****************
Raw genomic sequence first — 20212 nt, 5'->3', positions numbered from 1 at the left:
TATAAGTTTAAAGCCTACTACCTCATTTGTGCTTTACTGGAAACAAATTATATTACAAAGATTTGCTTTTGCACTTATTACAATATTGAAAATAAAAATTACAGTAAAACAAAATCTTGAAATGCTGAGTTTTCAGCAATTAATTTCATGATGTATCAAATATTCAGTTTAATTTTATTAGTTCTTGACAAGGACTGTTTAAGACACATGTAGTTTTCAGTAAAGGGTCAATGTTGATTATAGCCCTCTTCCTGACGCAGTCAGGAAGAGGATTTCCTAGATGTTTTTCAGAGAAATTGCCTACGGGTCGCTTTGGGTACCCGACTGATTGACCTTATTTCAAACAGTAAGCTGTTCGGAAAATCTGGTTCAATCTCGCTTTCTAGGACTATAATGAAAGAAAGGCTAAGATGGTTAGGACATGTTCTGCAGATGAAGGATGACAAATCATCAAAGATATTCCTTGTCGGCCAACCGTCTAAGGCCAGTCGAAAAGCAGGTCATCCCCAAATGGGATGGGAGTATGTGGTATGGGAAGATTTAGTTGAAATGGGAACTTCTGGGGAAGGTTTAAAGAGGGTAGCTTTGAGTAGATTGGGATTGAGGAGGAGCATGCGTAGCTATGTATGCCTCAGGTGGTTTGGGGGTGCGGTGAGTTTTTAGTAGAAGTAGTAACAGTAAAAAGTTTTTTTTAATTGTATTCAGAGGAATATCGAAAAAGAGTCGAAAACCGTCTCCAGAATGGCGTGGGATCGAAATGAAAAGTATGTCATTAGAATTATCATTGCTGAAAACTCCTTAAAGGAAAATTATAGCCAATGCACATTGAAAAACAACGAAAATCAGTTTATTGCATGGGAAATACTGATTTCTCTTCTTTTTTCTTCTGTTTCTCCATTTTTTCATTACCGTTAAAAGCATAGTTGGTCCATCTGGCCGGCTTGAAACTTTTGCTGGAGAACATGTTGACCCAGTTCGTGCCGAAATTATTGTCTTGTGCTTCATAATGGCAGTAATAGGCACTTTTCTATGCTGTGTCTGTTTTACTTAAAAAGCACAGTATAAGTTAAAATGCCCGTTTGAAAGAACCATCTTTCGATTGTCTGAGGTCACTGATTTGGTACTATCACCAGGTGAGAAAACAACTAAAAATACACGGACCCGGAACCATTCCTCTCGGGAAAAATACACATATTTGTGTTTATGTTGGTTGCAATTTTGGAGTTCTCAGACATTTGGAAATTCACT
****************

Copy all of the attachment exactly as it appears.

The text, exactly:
Raw genomic sequence first — 20212 nt, 5'->3', positions numbered from 1 at the left:
TATAAGTTTAAAGCCTACTACCTCATTTGTGCTTTACTGGAAACAAATTATATTACAAAGATTTGCTTTTGCACTTATTACAATATTGAAAATAAAAATTACAGTAAAACAAAATCTTGAAATGCTGAGTTTTCAGCAATTAATTTCATGATGTATCAAATATTCAGTTTAATTTTATTAGTTCTTGACAAGGACTGTTTAAGACACATGTAGTTTTCAGTAAAGGGTCAATGTTGATTATAGCCCTCTTCCTGACGCAGTCAGGAAGAGGATTTCCTAGATGTTTTTCAGAGAAATTGCCTACGGGTCGCTTTGGGTACCCGACTGATTGACCTTATTTCAAACAGTAAGCTGTTCGGAAAATCTGGTTCAATCTCGCTTTCTAGGACTATAATGAAAGAAAGGCTAAGATGGTTAGGACATGTTCTGCAGATGAAGGATGACAAATCATCAAAGATATTCCTTGTCGGCCAACCGTCTAAGGCCAGTCGAAAAGCAGGTCATCCCCAAATGGGATGGGAGTATGTGGTATGGGAAGATTTAGTTGAAATGGGAACTTCTGGGGAAGGTTTAAAGAGGGTAGCTTTGAGTAGATTGGGATTGAGGAGGAGCATGCGTAGCTATGTATGCCTCAGGTGGTTTGGGGGTGCGGTGAGTTTTTAGTAGAAGTAGTAACAGTAAAAAGTTTTTTTTAATTGTATTCAGAGGAATATCGAAAAAGAGTCGAAAACCGTCTCCAGAATGGCGTGGGATCGAAATGAAAAGTATGTCATTAGAATTATCATTGCTGAAAACTCCTTAAAGGAAAATTATAGCCAATGCACATTGAAAAACAACGAAAATCAGTTTATTGCATGGGAAATACTGATTTCTCTTCTTTTTTCTTCTGTTTCTCCATTTTTTCATTACCGTTAAAAGCATAGTTGGTCCATCTGGCCGGCTTGAAACTTTTGCTGGAGAACATGTTGACCCAGTTCGTGCCGAAATTATTGTCTTGTGCTTCATAATGGCAGTAATAGGCACTTTTCTATGCTGTGTCTGTTTTACTTAAAAAGCACAGTATAAGTTAAAATGCCCGTTTGAAAGAACCATCTTTCGATTGTCTGAGGTCACTGATTTGGTACTATCACCAGGTGAGAAAACAACTAAAAATACACGGACCCGGAACCATTCCTCTCGGGAAAAATACACATATTTGTGTTTATGTTGGTTGCAATTTTGGAGTTCTCAGACATTTGGAAATTCACT